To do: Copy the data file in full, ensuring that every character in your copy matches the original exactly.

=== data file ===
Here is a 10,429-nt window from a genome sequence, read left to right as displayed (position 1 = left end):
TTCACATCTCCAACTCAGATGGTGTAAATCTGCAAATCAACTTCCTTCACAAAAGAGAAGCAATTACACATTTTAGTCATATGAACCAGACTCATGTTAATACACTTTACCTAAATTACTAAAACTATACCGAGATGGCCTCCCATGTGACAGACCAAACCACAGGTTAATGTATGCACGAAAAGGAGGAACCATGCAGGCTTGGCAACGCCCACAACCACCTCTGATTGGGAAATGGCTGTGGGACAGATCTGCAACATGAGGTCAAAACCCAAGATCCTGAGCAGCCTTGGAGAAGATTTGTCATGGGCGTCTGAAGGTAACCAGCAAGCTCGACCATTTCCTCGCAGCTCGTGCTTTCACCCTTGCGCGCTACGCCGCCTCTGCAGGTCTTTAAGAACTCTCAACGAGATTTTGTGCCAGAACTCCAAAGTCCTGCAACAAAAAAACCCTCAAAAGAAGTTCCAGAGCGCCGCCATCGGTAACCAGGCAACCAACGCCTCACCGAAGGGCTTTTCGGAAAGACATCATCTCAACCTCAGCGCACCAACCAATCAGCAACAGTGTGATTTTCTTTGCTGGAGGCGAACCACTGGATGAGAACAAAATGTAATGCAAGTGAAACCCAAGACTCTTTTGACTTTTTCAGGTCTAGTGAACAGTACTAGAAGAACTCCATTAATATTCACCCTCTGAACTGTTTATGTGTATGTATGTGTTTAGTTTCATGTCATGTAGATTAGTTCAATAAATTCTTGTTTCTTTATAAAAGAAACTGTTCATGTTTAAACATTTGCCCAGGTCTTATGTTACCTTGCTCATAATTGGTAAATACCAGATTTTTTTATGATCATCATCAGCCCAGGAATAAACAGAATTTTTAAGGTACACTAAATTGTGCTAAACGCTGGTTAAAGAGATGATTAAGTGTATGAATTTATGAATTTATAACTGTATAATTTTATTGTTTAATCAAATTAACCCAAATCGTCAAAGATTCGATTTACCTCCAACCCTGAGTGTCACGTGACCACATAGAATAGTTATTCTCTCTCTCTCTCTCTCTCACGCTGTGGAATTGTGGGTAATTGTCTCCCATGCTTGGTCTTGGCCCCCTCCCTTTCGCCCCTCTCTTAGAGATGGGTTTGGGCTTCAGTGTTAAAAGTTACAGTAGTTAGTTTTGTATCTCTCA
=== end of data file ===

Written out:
Here is a 10,429-nt window from a genome sequence, read left to right as displayed (position 1 = left end):
TTCACATCTCCAACTCAGATGGTGTAAATCTGCAAATCAACTTCCTTCACAAAAGAGAAGCAATTACACATTTTAGTCATATGAACCAGACTCATGTTAATACACTTTACCTAAATTACTAAAACTATACCGAGATGGCCTCCCATGTGACAGACCAAACCACAGGTTAATGTATGCACGAAAAGGAGGAACCATGCAGGCTTGGCAACGCCCACAACCACCTCTGATTGGGAAATGGCTGTGGGACAGATCTGCAACATGAGGTCAAAACCCAAGATCCTGAGCAGCCTTGGAGAAGATTTGTCATGGGCGTCTGAAGGTAACCAGCAAGCTCGACCATTTCCTCGCAGCTCGTGCTTTCACCCTTGCGCGCTACGCCGCCTCTGCAGGTCTTTAAGAACTCTCAACGAGATTTTGTGCCAGAACTCCAAAGTCCTGCAACAAAAAAACCCTCAAAAGAAGTTCCAGAGCGCCGCCATCGGTAACCAGGCAACCAACGCCTCACCGAAGGGCTTTTCGGAAAGACATCATCTCAACCTCAGCGCACCAACCAATCAGCAACAGTGTGATTTTCTTTGCTGGAGGCGAACCACTGGATGAGAACAAAATGTAATGCAAGTGAAACCCAAGACTCTTTTGACTTTTTCAGGTCTAGTGAACAGTACTAGAAGAACTCCATTAATATTCACCCTCTGAACTGTTTATGTGTATGTATGTGTTTAGTTTCATGTCATGTAGATTAGTTCAATAAATTCTTGTTTCTTTATAAAAGAAACTGTTCATGTTTAAACATTTGCCCAGGTCTTATGTTACCTTGCTCATAATTGGTAAATACCAGATTTTTTTATGATCATCATCAGCCCAGGAATAAACAGAATTTTTAAGGTACACTAAATTGTGCTAAACGCTGGTTAAAGAGATGATTAAGTGTATGAATTTATGAATTTATAACTGTATAATTTTATTGTTTAATCAAATTAACCCAAATCGTCAAAGATTCGATTTACCTCCAACCCTGAGTGTCACGTGACCACATAGAATAGTTATTCTCTCTCTCTCTCTCTCTCACGCTGTGGAATTGTGGGTAATTGTCTCCCATGCTTGGTCTTGGCCCCCTCCCTTTCGCCCCTCTCTTAGAGATGGGTTTGGGCTTCAGTGTTAAAAGTTACAGTAGTTAGTTTTGTATCTCTCA